The geriatric health evaluation scoresheet assessed the status of 13 body systems, including the cutaneous, digestive, respiratory, cardiovascular, urinary, genital, ocular, musculoskeletal, and neurologic systems; oral cavity; general condition; behavior; and oncological status. The scoresheet had 38 clinical items for assessment. Each item was scored by the veterinarian on a scale of 1 (normal state) to a maximum of 3, 4, or 5 (detrimental state). On the day of the CGA, 1 sample of 2 mL of blood was collected from each dog and placed in a dry tube containing a serum gel separator. Each sample was centrifuged at 3,000 × g for 10 minutes at room temperature (approx 21°C). The collected serum was then immediately analyzed to determine urea, creatinine, total cholesterol, total protein, and glucose concentrations and alkaline phosphatase and alanine aminotransferase activities.

Definition of a FRP in dogs

A frailty index-like score could have been calculated by summing the scores for each system deficit noted on the geriatric health evaluation scoresheet.19 However, according to recommendations by Cesari et al,6 we used a phenotypic method for several reasons. First, the target population was comprised of nondisabled dogs that were still active at the time of recruitment. Second, aged dogs were selected as a potential animal model for aging in humans, and a frailty phenotype seemed to “depict an … age-related condition of special interest for system biology.”6 In human gerontology, this phenotype of frailty is based on 5 components20: chronic undernutrition (assessed by unintentional weight loss), exhaustion (self-reported), low physical activity level (measured through a weighted score of number of kilocalories expended per week), poor mobility (assessed as time to walk a distance of 15 feet), and weakness (grip strength).

Although the geriatric health evaluation scoresheet for dogs was not initially designed to evaluate frailty, we sought to define an FRP that would most closely approximate the core clinical signs of frailty with the available data. This approach has already been applied in humans.21 For the study dogs, there was no direct measurement of weakness or mobility; these components were therefore approximated by use of existing items in the geriatric health evaluation scoresheet. To select the geriatric health evaluation scoresheet items related to each of the 5 components (chronic undernutrition, exhaustion, low physical activity level, poor mobility, and weakness [1 item/component]) with which to define the FRP, a 2-step procedure was used. First, items that could be used as possible approximates of each component of frailty (content validity) were qualitatively preselected. When there were several potential items to represent a component, the prevalence of the items with increasing age (construct validity) was quantitatively determined: the most appropriate item for which prevalence increased with age was selected.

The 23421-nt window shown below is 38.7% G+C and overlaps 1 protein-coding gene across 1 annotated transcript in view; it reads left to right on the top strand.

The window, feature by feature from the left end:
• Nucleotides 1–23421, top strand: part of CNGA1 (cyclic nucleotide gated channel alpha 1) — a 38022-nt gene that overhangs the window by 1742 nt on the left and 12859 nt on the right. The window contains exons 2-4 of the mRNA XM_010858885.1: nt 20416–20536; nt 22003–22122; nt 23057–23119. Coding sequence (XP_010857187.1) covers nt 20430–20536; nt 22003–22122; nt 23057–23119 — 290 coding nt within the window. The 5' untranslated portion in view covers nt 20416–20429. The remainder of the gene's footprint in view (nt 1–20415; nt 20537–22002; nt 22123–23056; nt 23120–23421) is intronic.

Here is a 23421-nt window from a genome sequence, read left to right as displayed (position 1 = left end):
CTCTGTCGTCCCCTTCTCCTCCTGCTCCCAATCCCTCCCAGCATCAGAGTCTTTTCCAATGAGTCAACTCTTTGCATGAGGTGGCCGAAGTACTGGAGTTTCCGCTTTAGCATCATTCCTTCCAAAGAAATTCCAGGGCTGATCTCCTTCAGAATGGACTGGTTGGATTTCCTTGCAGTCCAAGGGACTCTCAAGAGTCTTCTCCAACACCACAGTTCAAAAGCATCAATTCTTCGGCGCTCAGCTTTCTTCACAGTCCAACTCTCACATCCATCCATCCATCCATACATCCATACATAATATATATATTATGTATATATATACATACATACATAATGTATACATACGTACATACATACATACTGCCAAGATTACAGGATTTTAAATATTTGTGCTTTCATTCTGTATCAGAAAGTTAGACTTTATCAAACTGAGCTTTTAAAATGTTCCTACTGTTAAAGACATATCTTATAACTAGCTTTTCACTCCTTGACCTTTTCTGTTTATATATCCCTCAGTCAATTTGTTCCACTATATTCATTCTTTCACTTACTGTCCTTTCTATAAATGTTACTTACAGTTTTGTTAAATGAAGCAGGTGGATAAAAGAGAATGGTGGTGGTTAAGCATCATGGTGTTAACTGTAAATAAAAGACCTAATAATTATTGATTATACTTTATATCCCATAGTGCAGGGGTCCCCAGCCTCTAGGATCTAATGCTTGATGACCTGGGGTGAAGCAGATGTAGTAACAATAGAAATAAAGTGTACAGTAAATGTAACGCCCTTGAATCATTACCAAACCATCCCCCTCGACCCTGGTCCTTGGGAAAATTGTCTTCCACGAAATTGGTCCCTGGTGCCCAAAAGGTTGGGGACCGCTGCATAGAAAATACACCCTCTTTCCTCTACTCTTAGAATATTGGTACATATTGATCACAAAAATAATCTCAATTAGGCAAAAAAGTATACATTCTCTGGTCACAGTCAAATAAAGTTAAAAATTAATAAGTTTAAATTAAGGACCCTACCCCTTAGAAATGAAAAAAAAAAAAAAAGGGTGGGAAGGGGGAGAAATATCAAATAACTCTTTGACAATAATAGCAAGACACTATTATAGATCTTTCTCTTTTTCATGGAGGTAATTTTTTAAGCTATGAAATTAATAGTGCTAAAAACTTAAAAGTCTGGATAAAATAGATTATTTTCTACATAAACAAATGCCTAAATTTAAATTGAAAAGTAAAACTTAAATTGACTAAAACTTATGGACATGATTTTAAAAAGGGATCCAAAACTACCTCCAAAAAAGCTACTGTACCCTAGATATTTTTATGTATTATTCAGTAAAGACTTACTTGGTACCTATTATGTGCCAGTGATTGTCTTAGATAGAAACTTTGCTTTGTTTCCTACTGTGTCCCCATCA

Although veterinarians had assigned scores to the items in the geriatric health evaluation scoresheet, those scores were converted to categories of present and absent for purposes of the study. For the components of weakness, exhaustion, and low physical activity level, there was only 1 applicable item. Weakness was assessed on the basis of muscle mass (normal [absent] vs moderate muscle wasting, muscle atrophy, or cachexia [present]). Exhaustion was assessed on the basis of effort tolerance (good tolerance [absent] vs fatigability or marked breathlessness [present]). Low physical activity level was assessed on the basis of perceived activity level (normal [absent] vs moderate or low [present]). For the component of chronic undernutrition, preselection identified 3 items: body condition (normal [absent] vs obese or too thin [present]), appetite (unchanged [absent] vs increased or decreased [present]), and quality and density of hair (normal [absent] vs sparse hair or marked alopecia [present]).22 For the component of poor mobility, preselection identified 2 items: gait (normal [absent] vs stiffness, lameness, or ataxia [present]) and joint pain (no signs of pain [absent] vs moderate or marked signs of pain [present]).

For muscle mass, effort tolerance, activity level, and the multiple preselected items for chronic undernutrition and poor mobility, we determined whether the prevalence of each item increased with age. Dogs' ages were categorized into 3 classes on the basis of the quartiles (< first quartile, first to third quartile, and > third quartile), and prevalences for the items were calculated in each of the 3 age categories. The χ2 (or Fisher exact) and Mann-Whitney rank sum tests for categorical and continuous variables, respectively, were applied. Because the prevalence of nonnormal findings increased with age, quality and density of hair was selected to represent the component of chronic undernutrition and gait was selected to represent the component of poor mobility. The prevalence of the selected item for weakness also increased with age. Finally, a dog was considered to have an FRP when > 2 of the 5 components were present; a dog was considered to not have an FRP when none or only 1 of the 5 components was present.